Uncle Paul gave us some money for ice cream's and somehow we just manage to stretch that money out to get an ice cream pretty much everywhere we go. Italian ice cream is the best. They even have this great idea of giving you two cones, one to eat and one to catch the drips.
Today we saw a castle. Apparently a rich guy brought in the 60’s and did it up so it was a hotel, a really flash one. When the guy died, his children fought over it. While they were fighting over it people snuck in and stole stuff, by the time they found out there was nothing left to fight over. Everything was gone – even the plumbing. Mum and Dad were here 16 years ago and it was apparently a ruin. It was empty for about 20 years. Today it looks near new. Someone has brought it and done it up. It is a hotel again and it only opened this year. http://www.castellotafuri.it/
We are now in Porto Palo on the south eastern tip of Sicily. This is a real fishing harbour and full of fishing boats. We later find out that the fishing boats can’t leave the harbour until the 15th of October to apparently let the fish stocks increase. We’re not so sure how effective that will be, but good on them for trying.
After an uncomfortable night at anchor we decide to try and get to pick up a mooring further in the harbour. We get permission from the fisherman and find ourselves right in the middle of it.
Some weekend fisherman return with a catch that stops the traffic, a crowd forms. The fish are small, as are the crayfish, but it is amazing that they caught them at all. Someone has brought them within seconds.
Burnt out boats with Arabic writing line the sea wall. Some Ukrainians were arrested here last week for people smuggling and we wonder if these boats were used for a similar purpose.
In Porto Palo we see this water machine with a tap, you pay 6 euro cents for a litre. You can even get fizzy water. It has a sign that says “NO PLASTIC IS COOL!” We should have some in New Zealand.
There is a little wind behind us, so we put out our two front sails one in either side. Then the wind came up and we try to put the very front one away but at one point it gets stuck! So Mum, Dad and I put the second one away. Then Mum went up front to see what was happening with the front one. The rope to pull it, the reefing line, was jammed on itself. Dad went up with the boat hook and Mummy and I put it away. It was fixed!
I am the rain
I am the rain, the pitter patter on your window,
The thing that makes your floor slippery.
I am the storm that stops you from playing that game of football or biking.
You can blame me for the storm.
So squalls are localised storms associated with lightning, heavy rain and high winds. You can see them quite clearly on radar.
Squall on the radar - lines 4nm apart.
They are usually quite small, only a few miles wide. On our trip to Sicily we encountered quite a few, most we managed to see on the radar and avoid, but one was huge - a line of squalls that was unavoidable. After trying to outrun it we made the decision to head into it at its narrowest point.
A squall to avoid
Sam set the autohelm to head into wind and we headed inside. We went out periodically to check on things. Inside we were glued to the radar. An hour later we came out the other side, no worst for wear – just some jangled nerves. The sea got quite agitated which sent Anastasia and Camille out of their rooms to sleep in the saloon … Maddy slept through it all! We were surprised to see when we checked, the wind had got up to a massive 60 knots. I think the fact that Maddy slept through the storm showed how well Hector handled it...not many people can say they slept through 60kts while at sea!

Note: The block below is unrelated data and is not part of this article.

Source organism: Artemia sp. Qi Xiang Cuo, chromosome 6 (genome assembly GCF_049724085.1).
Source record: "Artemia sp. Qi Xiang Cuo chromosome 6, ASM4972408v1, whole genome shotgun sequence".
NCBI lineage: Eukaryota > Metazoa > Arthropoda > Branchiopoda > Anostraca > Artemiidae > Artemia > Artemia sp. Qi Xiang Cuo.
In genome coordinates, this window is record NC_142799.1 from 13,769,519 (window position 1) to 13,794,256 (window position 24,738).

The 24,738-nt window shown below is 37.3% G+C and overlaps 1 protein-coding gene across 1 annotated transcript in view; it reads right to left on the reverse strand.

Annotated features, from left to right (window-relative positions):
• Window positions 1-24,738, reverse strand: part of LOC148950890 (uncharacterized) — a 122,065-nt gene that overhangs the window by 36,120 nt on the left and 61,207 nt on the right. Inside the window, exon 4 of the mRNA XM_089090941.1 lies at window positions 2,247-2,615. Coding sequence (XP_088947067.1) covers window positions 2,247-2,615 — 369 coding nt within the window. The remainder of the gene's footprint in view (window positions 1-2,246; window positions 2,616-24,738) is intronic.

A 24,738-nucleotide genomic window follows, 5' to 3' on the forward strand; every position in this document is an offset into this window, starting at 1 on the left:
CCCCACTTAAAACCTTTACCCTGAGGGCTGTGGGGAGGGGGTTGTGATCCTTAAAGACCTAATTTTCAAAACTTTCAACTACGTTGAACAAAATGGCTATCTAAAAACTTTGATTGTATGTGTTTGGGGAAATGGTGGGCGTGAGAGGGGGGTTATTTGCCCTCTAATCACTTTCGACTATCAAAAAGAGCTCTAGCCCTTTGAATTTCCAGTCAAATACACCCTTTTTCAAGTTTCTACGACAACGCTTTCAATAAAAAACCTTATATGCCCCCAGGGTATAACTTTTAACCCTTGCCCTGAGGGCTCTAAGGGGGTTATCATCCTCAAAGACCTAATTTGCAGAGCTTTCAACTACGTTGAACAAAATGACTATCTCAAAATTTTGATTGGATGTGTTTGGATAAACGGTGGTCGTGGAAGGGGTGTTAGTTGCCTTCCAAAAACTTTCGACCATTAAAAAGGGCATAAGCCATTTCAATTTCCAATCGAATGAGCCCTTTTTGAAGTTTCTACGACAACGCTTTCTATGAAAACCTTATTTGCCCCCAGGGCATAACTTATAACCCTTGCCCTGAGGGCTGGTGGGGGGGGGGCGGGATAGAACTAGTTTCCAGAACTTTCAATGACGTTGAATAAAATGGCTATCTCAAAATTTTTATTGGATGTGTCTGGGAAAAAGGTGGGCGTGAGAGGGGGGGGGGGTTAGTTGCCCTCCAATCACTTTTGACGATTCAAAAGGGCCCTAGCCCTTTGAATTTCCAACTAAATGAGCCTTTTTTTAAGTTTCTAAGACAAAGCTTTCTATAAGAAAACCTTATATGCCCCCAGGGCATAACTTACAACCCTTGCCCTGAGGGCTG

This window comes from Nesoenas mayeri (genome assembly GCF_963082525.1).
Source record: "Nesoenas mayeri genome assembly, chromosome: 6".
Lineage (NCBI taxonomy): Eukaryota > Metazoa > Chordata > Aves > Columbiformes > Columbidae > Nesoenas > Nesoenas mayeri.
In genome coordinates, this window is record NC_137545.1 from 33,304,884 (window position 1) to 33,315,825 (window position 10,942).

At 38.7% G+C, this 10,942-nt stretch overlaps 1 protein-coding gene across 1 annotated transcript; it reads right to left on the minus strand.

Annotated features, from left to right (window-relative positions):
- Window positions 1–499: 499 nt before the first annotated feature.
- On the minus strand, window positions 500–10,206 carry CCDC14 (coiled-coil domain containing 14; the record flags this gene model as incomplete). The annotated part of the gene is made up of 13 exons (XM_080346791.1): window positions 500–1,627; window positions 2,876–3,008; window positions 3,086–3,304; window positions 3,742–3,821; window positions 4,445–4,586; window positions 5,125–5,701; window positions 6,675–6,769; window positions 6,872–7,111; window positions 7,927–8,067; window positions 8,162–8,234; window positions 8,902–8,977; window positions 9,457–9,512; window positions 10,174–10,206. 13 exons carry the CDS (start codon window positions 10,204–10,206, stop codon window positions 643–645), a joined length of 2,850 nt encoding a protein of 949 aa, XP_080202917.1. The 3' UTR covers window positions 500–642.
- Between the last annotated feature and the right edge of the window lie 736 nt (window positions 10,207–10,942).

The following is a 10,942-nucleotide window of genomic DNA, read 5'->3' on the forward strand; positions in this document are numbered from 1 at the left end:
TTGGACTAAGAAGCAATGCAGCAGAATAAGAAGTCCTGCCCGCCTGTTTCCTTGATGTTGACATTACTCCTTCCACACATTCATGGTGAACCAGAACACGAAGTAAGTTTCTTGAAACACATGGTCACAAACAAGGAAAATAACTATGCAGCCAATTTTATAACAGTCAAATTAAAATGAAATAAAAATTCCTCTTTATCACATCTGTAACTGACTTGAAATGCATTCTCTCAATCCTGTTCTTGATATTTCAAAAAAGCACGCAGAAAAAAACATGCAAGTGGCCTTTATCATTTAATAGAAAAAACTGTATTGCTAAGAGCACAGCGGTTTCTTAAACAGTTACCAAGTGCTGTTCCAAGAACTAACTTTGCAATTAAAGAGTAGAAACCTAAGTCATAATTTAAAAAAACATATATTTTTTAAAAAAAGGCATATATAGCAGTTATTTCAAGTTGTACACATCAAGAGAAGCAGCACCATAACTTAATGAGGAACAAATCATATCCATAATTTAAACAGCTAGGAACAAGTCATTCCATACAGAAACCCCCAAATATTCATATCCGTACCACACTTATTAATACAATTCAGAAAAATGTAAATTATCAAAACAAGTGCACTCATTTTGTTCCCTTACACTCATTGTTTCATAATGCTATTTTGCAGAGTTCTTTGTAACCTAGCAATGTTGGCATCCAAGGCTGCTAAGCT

Thankfully the sea settled as quickly as it rose and we carried on… avoiding all other squalls. One of the issues with squalls is that they are very localised and almost impossible to forecast (other than to say that the conditions are right for squall breeding).
We started at Kalami and sailed for three days! On the way we had some pretty wild weather: rain, wind, waves and even water spouts! Now we are in Syracuse, Sicily - a giant two scoop gelato made everything alright.
Yes we were chased by thunderstorms for three days. It honestly felt like they were after us. Apart from that, the crossing was great. It was just under 300nm, our longest sail to date! It took 56hrs, an average of 4.9kts. This is pretty good given the amount of zig-zagging we did at night to avoid thunderstorms. Apart from the thunderstorms (which were isolated to the night), the weather was great. Most of the time the wind was either on our beam or from behind. A special thanks to John for his help and patience finding a comfortable weather window for us.
· Interesting creatures like Hummingbird moths and Pelicans
· Yummy Greek salad
· Taverna cats
· Beautiful buildings
· Goats with Bells on
· Turquoise Seas
· Delicious creamy Greek Yoghurt
· There are lots of great anchorages
· The people are friendly and most of them speak English
By Camille, Anastasia and Maddy
What's not to love...
We went into town and got ice creams, but I got a freshly squeezed peach juice instead. It was a bit hard to share it!
A long the road a bit we saw them filming an English TV show about the Durrells based on the book (My Family and Other Animals) we have read about Corfu. Hopefully we can watch the program in the holidays.
After that we found a horse and cart to have a ride. I sat in the front and everyone else sat in the back. I got asked if I wanted to drive but I said no. The horse's name was Balacan, she was brown with black legs. I enjoyed it!! It was fun!!
We're an ordinary family of 5 dreaming, planning and now beginning our adventure around the Mediterranean (and further afield), having an awesome time! Look out for our boat and come and say hi.